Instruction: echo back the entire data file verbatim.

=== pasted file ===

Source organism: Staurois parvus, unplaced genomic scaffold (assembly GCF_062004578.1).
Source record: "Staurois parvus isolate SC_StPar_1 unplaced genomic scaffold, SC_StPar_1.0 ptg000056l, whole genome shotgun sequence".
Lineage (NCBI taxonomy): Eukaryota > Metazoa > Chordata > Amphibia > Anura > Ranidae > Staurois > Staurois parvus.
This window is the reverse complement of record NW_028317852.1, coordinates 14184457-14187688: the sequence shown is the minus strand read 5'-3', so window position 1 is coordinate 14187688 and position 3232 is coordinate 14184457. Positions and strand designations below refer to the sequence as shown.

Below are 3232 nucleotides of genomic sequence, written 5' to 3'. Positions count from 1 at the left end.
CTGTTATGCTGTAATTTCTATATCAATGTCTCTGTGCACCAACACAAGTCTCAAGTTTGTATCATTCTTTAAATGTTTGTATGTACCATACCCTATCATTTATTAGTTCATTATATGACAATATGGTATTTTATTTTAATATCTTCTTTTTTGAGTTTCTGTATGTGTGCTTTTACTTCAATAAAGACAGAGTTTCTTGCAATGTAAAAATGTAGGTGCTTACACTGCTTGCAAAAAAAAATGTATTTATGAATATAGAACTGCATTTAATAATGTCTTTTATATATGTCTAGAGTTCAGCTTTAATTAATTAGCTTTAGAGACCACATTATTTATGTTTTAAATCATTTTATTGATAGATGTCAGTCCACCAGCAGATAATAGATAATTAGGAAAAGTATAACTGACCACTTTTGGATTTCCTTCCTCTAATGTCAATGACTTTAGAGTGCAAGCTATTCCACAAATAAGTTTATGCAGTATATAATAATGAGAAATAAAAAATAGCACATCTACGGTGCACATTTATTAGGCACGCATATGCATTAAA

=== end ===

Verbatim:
Source organism: Staurois parvus, unplaced genomic scaffold (assembly GCF_062004578.1).
Source record: "Staurois parvus isolate SC_StPar_1 unplaced genomic scaffold, SC_StPar_1.0 ptg000056l, whole genome shotgun sequence".
Lineage (NCBI taxonomy): Eukaryota > Metazoa > Chordata > Amphibia > Anura > Ranidae > Staurois > Staurois parvus.
This window is the reverse complement of record NW_028317852.1, coordinates 14184457-14187688: the sequence shown is the minus strand read 5'-3', so window position 1 is coordinate 14187688 and position 3232 is coordinate 14184457. Positions and strand designations below refer to the sequence as shown.

Below are 3232 nucleotides of genomic sequence, written 5' to 3'. Positions count from 1 at the left end.
CTGTTATGCTGTAATTTCTATATCAATGTCTCTGTGCACCAACACAAGTCTCAAGTTTGTATCATTCTTTAAATGTTTGTATGTACCATACCCTATCATTTATTAGTTCATTATATGACAATATGGTATTTTATTTTAATATCTTCTTTTTTGAGTTTCTGTATGTGTGCTTTTACTTCAATAAAGACAGAGTTTCTTGCAATGTAAAAATGTAGGTGCTTACACTGCTTGCAAAAAAAAATGTATTTATGAATATAGAACTGCATTTAATAATGTCTTTTATATATGTCTAGAGTTCAGCTTTAATTAATTAGCTTTAGAGACCACATTATTTATGTTTTAAATCATTTTATTGATAGATGTCAGTCCACCAGCAGATAATAGATAATTAGGAAAAGTATAACTGACCACTTTTGGATTTCCTTCCTCTAATGTCAATGACTTTAGAGTGCAAGCTATTCCACAAATAAGTTTATGCAGTATATAATAATGAGAAATAAAAAATAGCACATCTACGGTGCACATTTATTAGGCACGCATATGCATTAAA